Millions miss out on life-saving cervical cancer checks as NHS 'loses grip' on smear tests

HEALTH bosses are “losing grip” of cancer screening – with millions missing out, claim MPs.

They warn the numbers of women getting life-saving cervical checks has fallen to a 21-year low.

Only one in 207 local areas managed to hit screening targets – with at least 80 per cent of eligible people being seen.

More than four in ten women – 1.27 million – waited longer than the two-week standard to get their results last year.

Officials claim the target was “a customer service ambition” and made no difference to patient outcome.

In a damning report, the Public Accounts Committee warned health leaders had no clue how to fix the “alarming” problems.

MPs said none of the three key cancer screening programmes – bowel, breast or cervical – had met their targets.

And warned “woeful” IT meant only some women were invited for crucial breast checks – with problems dating back to 2011.

PAC chair Meg Hillier said: “The benefits of screening cannot be under-estimated: if found at an early stage, treatment can be significantly more effective.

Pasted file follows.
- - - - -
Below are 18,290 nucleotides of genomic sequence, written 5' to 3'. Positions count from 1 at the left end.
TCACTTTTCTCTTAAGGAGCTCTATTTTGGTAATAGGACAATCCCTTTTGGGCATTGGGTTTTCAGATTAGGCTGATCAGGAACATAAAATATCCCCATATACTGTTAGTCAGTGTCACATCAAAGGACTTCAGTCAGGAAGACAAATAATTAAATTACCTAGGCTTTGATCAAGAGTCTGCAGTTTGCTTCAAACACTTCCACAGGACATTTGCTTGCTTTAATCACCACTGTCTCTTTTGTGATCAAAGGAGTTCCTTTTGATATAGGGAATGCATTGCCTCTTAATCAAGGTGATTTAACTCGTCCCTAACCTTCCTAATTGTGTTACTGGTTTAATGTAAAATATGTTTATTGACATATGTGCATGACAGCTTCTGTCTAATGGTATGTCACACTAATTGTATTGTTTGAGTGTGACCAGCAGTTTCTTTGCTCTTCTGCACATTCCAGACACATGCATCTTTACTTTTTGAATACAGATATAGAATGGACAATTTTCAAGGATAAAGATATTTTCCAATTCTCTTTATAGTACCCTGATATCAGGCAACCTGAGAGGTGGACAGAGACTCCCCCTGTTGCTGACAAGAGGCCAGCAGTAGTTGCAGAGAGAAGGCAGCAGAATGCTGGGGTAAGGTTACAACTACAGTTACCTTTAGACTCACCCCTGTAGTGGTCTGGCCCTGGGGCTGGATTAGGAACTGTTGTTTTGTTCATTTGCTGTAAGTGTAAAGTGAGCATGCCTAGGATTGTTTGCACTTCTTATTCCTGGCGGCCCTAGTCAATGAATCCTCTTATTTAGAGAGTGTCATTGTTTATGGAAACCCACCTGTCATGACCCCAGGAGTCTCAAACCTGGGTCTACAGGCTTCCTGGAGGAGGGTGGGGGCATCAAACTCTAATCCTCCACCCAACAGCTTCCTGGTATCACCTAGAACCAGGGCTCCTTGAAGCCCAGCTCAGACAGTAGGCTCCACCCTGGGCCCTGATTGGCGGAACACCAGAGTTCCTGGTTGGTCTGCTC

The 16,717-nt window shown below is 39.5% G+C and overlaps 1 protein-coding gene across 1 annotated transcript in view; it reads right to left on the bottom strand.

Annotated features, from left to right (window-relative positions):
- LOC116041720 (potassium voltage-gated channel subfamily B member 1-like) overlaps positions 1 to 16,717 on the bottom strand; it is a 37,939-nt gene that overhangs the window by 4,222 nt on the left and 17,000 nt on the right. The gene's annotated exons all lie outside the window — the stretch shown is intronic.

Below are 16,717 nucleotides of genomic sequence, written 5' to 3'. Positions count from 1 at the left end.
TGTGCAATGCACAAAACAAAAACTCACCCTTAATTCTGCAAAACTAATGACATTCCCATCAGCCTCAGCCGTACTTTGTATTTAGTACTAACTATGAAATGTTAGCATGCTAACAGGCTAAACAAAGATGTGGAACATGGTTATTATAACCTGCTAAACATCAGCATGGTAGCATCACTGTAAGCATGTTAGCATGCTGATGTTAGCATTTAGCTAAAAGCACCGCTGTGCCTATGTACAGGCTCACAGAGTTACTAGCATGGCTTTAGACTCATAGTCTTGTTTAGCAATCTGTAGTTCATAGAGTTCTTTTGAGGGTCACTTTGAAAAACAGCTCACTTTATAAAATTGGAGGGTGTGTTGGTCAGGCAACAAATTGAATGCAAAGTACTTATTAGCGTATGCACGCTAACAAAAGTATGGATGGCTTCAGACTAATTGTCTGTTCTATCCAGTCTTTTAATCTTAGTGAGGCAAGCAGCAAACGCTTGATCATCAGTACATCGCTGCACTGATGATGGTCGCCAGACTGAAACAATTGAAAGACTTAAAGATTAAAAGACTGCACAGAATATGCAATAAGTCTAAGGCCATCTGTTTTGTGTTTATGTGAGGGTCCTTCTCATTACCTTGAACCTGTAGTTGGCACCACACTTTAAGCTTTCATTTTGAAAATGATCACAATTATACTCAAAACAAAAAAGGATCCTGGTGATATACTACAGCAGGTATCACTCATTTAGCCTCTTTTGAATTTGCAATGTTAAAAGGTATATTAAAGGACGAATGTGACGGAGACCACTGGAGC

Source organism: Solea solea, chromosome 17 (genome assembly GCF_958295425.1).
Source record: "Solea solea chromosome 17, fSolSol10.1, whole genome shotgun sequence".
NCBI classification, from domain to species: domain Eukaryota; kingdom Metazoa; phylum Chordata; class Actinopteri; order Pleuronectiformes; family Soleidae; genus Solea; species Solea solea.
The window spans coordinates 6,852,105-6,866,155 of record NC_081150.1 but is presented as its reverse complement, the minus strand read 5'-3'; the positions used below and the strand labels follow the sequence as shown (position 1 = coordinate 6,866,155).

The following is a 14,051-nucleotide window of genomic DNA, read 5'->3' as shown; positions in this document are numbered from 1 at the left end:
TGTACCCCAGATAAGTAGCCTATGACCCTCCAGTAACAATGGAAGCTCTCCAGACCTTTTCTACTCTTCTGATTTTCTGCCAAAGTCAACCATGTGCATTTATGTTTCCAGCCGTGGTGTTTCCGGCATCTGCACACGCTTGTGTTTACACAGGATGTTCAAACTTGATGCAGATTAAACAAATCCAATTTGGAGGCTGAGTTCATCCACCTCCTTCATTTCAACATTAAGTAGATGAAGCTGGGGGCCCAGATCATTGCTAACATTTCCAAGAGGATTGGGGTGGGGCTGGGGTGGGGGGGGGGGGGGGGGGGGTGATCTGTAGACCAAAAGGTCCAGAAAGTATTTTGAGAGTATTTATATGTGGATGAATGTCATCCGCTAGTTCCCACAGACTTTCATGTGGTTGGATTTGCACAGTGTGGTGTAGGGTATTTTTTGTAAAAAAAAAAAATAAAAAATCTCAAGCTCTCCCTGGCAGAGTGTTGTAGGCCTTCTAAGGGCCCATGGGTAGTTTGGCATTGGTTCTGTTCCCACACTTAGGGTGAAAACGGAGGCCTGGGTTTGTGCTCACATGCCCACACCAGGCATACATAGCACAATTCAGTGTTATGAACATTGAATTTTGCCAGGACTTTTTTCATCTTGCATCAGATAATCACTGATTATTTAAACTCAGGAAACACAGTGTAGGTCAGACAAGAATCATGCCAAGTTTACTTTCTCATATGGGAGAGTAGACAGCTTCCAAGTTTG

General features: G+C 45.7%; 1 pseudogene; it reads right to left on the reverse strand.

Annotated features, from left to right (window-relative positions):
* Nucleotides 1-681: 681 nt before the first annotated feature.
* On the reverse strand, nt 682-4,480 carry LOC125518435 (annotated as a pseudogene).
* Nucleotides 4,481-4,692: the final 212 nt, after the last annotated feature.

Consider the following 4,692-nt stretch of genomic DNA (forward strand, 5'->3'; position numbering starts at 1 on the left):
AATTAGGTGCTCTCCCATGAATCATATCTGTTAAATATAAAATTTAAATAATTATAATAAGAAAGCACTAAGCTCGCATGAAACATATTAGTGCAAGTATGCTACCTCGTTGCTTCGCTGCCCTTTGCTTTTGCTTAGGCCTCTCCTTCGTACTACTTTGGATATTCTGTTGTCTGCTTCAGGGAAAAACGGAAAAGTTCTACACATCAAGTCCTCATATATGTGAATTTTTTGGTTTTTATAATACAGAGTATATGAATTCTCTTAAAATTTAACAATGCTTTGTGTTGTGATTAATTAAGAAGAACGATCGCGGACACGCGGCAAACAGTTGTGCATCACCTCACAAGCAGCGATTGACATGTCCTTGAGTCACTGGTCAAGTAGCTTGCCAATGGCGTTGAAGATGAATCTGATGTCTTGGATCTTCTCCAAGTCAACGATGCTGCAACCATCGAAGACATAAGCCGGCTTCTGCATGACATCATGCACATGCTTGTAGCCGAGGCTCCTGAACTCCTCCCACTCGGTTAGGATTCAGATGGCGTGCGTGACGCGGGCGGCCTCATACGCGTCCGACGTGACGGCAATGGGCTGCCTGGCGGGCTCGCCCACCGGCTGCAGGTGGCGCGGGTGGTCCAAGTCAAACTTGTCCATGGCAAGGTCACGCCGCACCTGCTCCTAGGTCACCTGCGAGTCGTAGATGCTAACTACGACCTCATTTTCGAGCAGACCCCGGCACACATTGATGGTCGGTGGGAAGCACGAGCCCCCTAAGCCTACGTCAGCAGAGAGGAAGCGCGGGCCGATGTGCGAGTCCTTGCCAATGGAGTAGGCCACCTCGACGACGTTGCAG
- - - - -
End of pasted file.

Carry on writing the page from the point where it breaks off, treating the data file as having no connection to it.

Yet millions of people are not being screened for serious illnesses like bowel, breast and cervical cancer.

“Our inquiry has exposed a health service that is losing its grip on health screening programmes.

“Many individuals waiting for delayed results will suffer avoidable anxiety, stress and uncertainty.”

She called on the Department of Health and NHS England to set out a clear plan of action to improve screening.

Robert Music, Chief Executive, Jo’s Cervical Cancer Trust: “We are currently in a situation where even the lowest targets for uptake are not being met, there is a clear lack of governance and aspects such as the IT infrastructure behind the programme, which have been called not fit for purpose for many years, are still in use.

“It is appalling that this is the case.”

A Department of Health and Social Care spokesman said: “11 million people benefit from the NHS’ world class screening programmes every year, and record numbers of people are receiving lifesaving NHS treatment.

“Although we await further recommendations from the Sir Mike Richards Review of national screening programmes, we are pushing ahead with important changes to help detect as many cancers as early as possible.”

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